I bought a donkey recently, mainly for company for my colt and also for 'protection' due to the coyotes, etc we have out here.
He is a yr and a half old aprox, and i was told he was sweet but could be a lil hard to get ahold of.
They may show persistent wandering, pacing and braying, as they look for the missing donkey.
They may go into a hyperlipaemic crisis as a result of the stress.
Once he was delivered, unloaded, and paid for i was informed he doesn't halter and kicks w/ his back feet when messing with his rear end. I am confident i can work with him, i have him in a smaller section of my pasture now by himself.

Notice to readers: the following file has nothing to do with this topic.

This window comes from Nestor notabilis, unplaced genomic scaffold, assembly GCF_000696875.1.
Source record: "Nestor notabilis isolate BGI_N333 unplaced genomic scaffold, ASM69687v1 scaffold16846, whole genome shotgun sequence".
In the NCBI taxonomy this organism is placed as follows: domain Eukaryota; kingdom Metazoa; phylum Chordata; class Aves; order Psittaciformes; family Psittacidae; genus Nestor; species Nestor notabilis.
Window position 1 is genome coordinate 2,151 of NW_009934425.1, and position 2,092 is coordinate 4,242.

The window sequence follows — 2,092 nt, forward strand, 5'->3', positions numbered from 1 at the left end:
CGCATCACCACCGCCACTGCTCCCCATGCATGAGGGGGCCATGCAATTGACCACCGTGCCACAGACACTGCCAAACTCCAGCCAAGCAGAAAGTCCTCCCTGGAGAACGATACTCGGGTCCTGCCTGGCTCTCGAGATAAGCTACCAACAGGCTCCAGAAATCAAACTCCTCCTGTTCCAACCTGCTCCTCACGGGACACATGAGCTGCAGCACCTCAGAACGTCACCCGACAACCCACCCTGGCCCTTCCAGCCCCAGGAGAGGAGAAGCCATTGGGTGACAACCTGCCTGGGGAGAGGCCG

You may find it helpful to ask your vet’s opinion and start to keep a diary of your donkey’s behaviour.However, you do have to consider the practicalities of removing the body from small or difficult to access areas such as stables.Also consider whether you feel able to be with your donkey at this time.Many PIOs will return the passport to you afterwards if you request it as a memento.If you are a Donkey Guardian please return the donkey's passport to our Welfare department.There is no need to feel embarrassed about mourning the loss of your donkey friend and it may be helpful to talk to friends or family who understand the size of your loss.If you feel you need more dedicated help there are specialist pet bereavement counsellors who you may find it helpful to contact.His feet concern me, from all appearances he may never have been trimmed. So here is what i am wondering....i work with him and wait several weeks until he is used to handling to get his feet done?or do i give him something from the vet to 'take the edge off' him and have my farrier trim him sooner?Please allow at least an hour before the body of the donkey is removed.Closely monitor the bereaved companion(s) for several weeks afterwards as bereavement stress can manifest itself up to three weeks after the death of a friend and result in hyperlipaemia.